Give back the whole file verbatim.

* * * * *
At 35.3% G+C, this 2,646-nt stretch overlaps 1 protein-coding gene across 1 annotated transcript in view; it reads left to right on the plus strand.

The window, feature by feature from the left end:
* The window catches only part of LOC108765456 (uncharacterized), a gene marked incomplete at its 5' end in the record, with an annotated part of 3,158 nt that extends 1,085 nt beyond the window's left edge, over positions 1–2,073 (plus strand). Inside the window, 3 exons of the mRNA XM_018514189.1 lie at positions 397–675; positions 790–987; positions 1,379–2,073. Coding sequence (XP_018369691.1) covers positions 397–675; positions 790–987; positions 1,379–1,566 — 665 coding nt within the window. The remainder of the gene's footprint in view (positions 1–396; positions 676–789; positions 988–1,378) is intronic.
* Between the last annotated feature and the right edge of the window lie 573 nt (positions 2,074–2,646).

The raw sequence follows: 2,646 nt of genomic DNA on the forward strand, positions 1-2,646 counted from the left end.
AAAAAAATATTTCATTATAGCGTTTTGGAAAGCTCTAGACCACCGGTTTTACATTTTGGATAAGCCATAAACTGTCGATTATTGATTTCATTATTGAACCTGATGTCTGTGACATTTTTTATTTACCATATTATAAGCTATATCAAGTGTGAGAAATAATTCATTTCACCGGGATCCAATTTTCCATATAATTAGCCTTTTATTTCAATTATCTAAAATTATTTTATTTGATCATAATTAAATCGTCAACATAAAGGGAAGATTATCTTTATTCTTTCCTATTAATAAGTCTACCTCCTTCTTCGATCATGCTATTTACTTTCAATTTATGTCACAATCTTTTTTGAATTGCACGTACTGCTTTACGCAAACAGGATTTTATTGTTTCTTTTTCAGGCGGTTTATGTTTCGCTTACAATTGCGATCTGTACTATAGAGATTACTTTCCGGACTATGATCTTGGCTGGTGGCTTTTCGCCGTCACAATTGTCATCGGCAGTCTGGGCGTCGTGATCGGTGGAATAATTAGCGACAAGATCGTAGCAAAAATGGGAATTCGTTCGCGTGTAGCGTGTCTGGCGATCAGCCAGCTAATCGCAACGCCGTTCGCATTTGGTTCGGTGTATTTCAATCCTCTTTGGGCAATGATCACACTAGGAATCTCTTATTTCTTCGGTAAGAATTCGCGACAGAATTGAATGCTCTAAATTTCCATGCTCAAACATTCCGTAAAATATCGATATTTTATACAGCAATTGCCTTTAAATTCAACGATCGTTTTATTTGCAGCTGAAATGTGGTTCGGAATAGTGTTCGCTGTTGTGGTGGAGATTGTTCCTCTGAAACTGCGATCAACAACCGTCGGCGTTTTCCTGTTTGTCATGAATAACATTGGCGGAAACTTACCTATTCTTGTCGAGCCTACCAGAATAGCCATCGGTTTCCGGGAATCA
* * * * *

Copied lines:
At 35.3% G+C, this 2,646-nt stretch overlaps 1 protein-coding gene across 1 annotated transcript in view; it reads left to right on the plus strand.

The window, feature by feature from the left end:
* The window catches only part of LOC108765456 (uncharacterized), a gene marked incomplete at its 5' end in the record, with an annotated part of 3,158 nt that extends 1,085 nt beyond the window's left edge, over positions 1–2,073 (plus strand). Inside the window, 3 exons of the mRNA XM_018514189.1 lie at positions 397–675; positions 790–987; positions 1,379–2,073. Coding sequence (XP_018369691.1) covers positions 397–675; positions 790–987; positions 1,379–1,566 — 665 coding nt within the window. The remainder of the gene's footprint in view (positions 1–396; positions 676–789; positions 988–1,378) is intronic.
* Between the last annotated feature and the right edge of the window lie 573 nt (positions 2,074–2,646).

The raw sequence follows: 2,646 nt of genomic DNA on the forward strand, positions 1-2,646 counted from the left end.
AAAAAAATATTTCATTATAGCGTTTTGGAAAGCTCTAGACCACCGGTTTTACATTTTGGATAAGCCATAAACTGTCGATTATTGATTTCATTATTGAACCTGATGTCTGTGACATTTTTTATTTACCATATTATAAGCTATATCAAGTGTGAGAAATAATTCATTTCACCGGGATCCAATTTTCCATATAATTAGCCTTTTATTTCAATTATCTAAAATTATTTTATTTGATCATAATTAAATCGTCAACATAAAGGGAAGATTATCTTTATTCTTTCCTATTAATAAGTCTACCTCCTTCTTCGATCATGCTATTTACTTTCAATTTATGTCACAATCTTTTTTGAATTGCACGTACTGCTTTACGCAAACAGGATTTTATTGTTTCTTTTTCAGGCGGTTTATGTTTCGCTTACAATTGCGATCTGTACTATAGAGATTACTTTCCGGACTATGATCTTGGCTGGTGGCTTTTCGCCGTCACAATTGTCATCGGCAGTCTGGGCGTCGTGATCGGTGGAATAATTAGCGACAAGATCGTAGCAAAAATGGGAATTCGTTCGCGTGTAGCGTGTCTGGCGATCAGCCAGCTAATCGCAACGCCGTTCGCATTTGGTTCGGTGTATTTCAATCCTCTTTGGGCAATGATCACACTAGGAATCTCTTATTTCTTCGGTAAGAATTCGCGACAGAATTGAATGCTCTAAATTTCCATGCTCAAACATTCCGTAAAATATCGATATTTTATACAGCAATTGCCTTTAAATTCAACGATCGTTTTATTTGCAGCTGAAATGTGGTTCGGAATAGTGTTCGCTGTTGTGGTGGAGATTGTTCCTCTGAAACTGCGATCAACAACCGTCGGCGTTTTCCTGTTTGTCATGAATAACATTGGCGGAAACTTACCTATTCTTGTCGAGCCTACCAGAATAGCCATCGGTTTCCGGGAATCA